India is not using ICT for dispute resolution whether it pertains to e-courts or contemporary out of court dispute resolution in the form of online dispute resolution. Fortunately, the first ever Techno-Legal Online Dispute Resolution Centre of India has been launched by Perry4Law that would cater the dispute resolution, training, educational and many more such crucial requirements in India.
Online dispute resolution (ODR) in India is in its infancy stage and it is gaining prominence day by day. With the enactment of Information Technology Act, 2000 (IT Act 2000) in India, e-commerce and e-governance have been given a formal and legal recognition. Even the traditional arbitration law of India has been reformulated and now India has Arbitration and Conciliation Act, 1996 in place that is satisfying the harmonised standards of UNCITRAL Model. Even the Code of Civil Procedure, 1908 has been amended and section 89 has been introduced to provide methods of alternative dispute resolution (ADR) in India.
However, the fact is that the increasing backlog of cases is posing a big threat to the judicial system of India. The same was even more in the early 90 but due to the computerisation process in the Supreme Court and other courts that was reduced to a great extent. However, the backlog is still alarming. This is because mere computerisation of courts or other constitutional offices will not make much difference. What we need is a will and desire to use the same for speedy disposal of various assignments.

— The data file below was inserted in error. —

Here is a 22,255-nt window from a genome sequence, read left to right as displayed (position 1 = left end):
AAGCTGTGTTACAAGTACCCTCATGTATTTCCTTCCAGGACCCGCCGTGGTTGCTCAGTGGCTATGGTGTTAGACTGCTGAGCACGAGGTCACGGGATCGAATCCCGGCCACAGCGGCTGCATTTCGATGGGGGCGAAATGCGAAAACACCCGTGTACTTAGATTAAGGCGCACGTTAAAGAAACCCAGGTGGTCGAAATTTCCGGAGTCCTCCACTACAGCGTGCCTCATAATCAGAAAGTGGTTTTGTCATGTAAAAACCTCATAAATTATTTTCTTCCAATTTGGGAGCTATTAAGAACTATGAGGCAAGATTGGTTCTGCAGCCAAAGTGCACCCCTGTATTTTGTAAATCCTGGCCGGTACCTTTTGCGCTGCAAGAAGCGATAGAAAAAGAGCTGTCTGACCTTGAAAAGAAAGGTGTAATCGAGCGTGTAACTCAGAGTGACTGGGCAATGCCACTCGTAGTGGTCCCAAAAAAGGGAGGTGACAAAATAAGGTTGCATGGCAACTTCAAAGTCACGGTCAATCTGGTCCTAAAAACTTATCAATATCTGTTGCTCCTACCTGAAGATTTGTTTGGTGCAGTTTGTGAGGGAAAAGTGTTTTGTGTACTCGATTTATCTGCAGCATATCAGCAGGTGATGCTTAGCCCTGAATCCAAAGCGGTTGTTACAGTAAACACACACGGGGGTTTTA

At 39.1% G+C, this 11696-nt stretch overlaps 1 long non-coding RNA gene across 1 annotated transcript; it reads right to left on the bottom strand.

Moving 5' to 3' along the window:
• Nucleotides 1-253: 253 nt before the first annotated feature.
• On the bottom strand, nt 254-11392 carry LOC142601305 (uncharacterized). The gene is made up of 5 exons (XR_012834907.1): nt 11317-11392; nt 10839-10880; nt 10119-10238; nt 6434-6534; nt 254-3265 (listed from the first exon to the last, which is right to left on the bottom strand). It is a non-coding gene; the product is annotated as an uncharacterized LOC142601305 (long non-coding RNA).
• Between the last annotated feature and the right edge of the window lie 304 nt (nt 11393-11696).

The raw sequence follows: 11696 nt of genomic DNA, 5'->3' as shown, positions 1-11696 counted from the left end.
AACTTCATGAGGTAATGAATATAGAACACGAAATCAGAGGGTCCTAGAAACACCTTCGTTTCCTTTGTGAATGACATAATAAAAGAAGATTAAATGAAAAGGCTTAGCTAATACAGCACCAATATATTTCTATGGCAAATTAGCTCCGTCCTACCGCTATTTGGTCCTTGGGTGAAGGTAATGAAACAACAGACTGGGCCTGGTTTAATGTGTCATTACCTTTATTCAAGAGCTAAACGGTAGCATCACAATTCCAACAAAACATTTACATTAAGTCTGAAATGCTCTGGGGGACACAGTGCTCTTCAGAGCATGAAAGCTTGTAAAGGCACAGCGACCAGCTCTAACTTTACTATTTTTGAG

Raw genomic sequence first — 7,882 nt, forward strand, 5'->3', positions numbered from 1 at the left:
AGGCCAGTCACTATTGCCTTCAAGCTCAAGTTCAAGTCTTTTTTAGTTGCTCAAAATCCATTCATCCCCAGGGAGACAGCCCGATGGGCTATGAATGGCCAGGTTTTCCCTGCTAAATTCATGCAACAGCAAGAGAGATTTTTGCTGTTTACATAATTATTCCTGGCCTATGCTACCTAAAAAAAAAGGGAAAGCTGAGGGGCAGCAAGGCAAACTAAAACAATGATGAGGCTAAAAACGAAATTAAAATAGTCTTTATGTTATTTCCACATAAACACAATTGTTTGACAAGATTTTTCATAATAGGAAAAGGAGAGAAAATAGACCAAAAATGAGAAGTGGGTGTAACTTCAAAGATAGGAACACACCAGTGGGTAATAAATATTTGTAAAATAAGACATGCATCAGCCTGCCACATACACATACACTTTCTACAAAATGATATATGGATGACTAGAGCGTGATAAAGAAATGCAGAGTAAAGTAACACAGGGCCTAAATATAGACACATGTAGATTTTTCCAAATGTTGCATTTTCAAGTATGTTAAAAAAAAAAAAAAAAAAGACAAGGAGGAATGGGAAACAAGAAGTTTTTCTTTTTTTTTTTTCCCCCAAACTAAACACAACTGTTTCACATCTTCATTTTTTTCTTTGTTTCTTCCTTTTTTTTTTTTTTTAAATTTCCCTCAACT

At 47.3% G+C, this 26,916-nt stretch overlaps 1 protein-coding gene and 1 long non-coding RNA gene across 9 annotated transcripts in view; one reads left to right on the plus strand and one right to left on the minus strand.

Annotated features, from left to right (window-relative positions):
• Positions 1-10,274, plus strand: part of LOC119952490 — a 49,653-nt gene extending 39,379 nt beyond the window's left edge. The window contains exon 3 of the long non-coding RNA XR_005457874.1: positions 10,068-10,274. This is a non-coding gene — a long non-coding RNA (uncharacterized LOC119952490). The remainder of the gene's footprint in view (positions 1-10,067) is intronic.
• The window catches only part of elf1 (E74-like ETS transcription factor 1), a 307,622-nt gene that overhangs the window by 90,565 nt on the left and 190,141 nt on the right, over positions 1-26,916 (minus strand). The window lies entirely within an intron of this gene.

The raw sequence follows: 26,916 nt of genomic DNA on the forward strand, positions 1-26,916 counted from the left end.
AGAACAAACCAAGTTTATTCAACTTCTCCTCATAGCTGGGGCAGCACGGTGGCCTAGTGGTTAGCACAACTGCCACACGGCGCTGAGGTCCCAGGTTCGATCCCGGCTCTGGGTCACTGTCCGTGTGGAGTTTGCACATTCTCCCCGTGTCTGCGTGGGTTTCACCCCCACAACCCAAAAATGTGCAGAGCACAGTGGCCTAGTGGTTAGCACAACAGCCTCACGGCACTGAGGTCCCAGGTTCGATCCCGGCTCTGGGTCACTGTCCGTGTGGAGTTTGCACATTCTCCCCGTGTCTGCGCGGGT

There is a lack of training among police, lawyers, judges, etc regarding use of information and communication technology (ICT) for legal, judicial and ADR /ODR purposes. Judges in India need cyber law training, e-courts training, ADR/ODR training, etc that allow them to effectively understand and use ICT for judicial and ADR/ODR purposes. Perry4Law has launched a techno-legal ADR and ODR Training Centre in India to fill the much needed gap.
India has to cover a long gap before the benefits of ICT can be used for effective day to day functioning of its courts. The easy task of computerisation has already been achieved to some extent but the real task is still yet to be achieved. For instance, although computerisation efforts are satisfactory regarding courts in India yet till now India does not have even a single e-court. This is because the difficult part of establishment of e-courts in India is yet to be achieved.
ODR and e-courts may hold the key to growing heaps of backlog of cases in India but the political will is essential to achieve the same. In the absence of political will, we have to be satisfied by half hearted, half baked and failed e-governance projects alone.